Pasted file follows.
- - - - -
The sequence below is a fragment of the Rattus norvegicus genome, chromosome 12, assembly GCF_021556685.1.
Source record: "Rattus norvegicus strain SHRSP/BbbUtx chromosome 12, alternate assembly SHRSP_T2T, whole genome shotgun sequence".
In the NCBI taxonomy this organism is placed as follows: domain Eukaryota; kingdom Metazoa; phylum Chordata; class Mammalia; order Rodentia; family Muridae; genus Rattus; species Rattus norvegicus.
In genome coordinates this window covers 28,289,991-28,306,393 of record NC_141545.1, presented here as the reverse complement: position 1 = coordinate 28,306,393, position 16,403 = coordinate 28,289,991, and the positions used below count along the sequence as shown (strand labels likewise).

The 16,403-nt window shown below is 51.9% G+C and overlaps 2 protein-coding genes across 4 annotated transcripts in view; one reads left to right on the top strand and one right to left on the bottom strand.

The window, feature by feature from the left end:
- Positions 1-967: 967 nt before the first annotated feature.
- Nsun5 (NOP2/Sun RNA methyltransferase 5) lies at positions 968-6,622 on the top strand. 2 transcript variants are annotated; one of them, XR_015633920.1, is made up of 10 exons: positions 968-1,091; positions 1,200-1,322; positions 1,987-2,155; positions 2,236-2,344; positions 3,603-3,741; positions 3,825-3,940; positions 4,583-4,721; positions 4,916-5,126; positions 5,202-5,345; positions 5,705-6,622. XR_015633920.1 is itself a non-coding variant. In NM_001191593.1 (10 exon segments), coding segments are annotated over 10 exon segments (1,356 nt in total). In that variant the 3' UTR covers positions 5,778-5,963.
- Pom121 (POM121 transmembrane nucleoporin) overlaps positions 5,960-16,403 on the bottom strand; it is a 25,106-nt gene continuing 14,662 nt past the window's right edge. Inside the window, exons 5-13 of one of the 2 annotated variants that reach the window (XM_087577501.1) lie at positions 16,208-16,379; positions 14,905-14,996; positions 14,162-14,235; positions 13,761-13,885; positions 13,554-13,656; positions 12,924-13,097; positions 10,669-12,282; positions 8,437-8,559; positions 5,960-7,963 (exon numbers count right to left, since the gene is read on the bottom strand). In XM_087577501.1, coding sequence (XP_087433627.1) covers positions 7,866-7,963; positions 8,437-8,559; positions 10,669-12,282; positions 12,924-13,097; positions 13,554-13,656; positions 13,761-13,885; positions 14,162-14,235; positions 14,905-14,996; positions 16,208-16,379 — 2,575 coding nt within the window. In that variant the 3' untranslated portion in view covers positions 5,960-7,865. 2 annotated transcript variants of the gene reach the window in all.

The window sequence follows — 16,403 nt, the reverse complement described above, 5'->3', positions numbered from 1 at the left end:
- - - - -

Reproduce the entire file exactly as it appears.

The sequence below is a fragment of the Rattus norvegicus genome, chromosome 12, assembly GCF_021556685.1.
Source record: "Rattus norvegicus strain SHRSP/BbbUtx chromosome 12, alternate assembly SHRSP_T2T, whole genome shotgun sequence".
In the NCBI taxonomy this organism is placed as follows: domain Eukaryota; kingdom Metazoa; phylum Chordata; class Mammalia; order Rodentia; family Muridae; genus Rattus; species Rattus norvegicus.
In genome coordinates this window covers 28,289,991-28,306,393 of record NC_141545.1, presented here as the reverse complement: position 1 = coordinate 28,306,393, position 16,403 = coordinate 28,289,991, and the positions used below count along the sequence as shown (strand labels likewise).

The 16,403-nt window shown below is 51.9% G+C and overlaps 2 protein-coding genes across 4 annotated transcripts in view; one reads left to right on the top strand and one right to left on the bottom strand.

The window, feature by feature from the left end:
- Positions 1-967: 967 nt before the first annotated feature.
- Nsun5 (NOP2/Sun RNA methyltransferase 5) lies at positions 968-6,622 on the top strand. 2 transcript variants are annotated; one of them, XR_015633920.1, is made up of 10 exons: positions 968-1,091; positions 1,200-1,322; positions 1,987-2,155; positions 2,236-2,344; positions 3,603-3,741; positions 3,825-3,940; positions 4,583-4,721; positions 4,916-5,126; positions 5,202-5,345; positions 5,705-6,622. XR_015633920.1 is itself a non-coding variant. In NM_001191593.1 (10 exon segments), coding segments are annotated over 10 exon segments (1,356 nt in total). In that variant the 3' UTR covers positions 5,778-5,963.
- Pom121 (POM121 transmembrane nucleoporin) overlaps positions 5,960-16,403 on the bottom strand; it is a 25,106-nt gene continuing 14,662 nt past the window's right edge. Inside the window, exons 5-13 of one of the 2 annotated variants that reach the window (XM_087577501.1) lie at positions 16,208-16,379; positions 14,905-14,996; positions 14,162-14,235; positions 13,761-13,885; positions 13,554-13,656; positions 12,924-13,097; positions 10,669-12,282; positions 8,437-8,559; positions 5,960-7,963 (exon numbers count right to left, since the gene is read on the bottom strand). In XM_087577501.1, coding sequence (XP_087433627.1) covers positions 7,866-7,963; positions 8,437-8,559; positions 10,669-12,282; positions 12,924-13,097; positions 13,554-13,656; positions 13,761-13,885; positions 14,162-14,235; positions 14,905-14,996; positions 16,208-16,379 — 2,575 coding nt within the window. In that variant the 3' untranslated portion in view covers positions 5,960-7,865. 2 annotated transcript variants of the gene reach the window in all.

The window sequence follows — 16,403 nt, the reverse complement described above, 5'->3', positions numbered from 1 at the left end: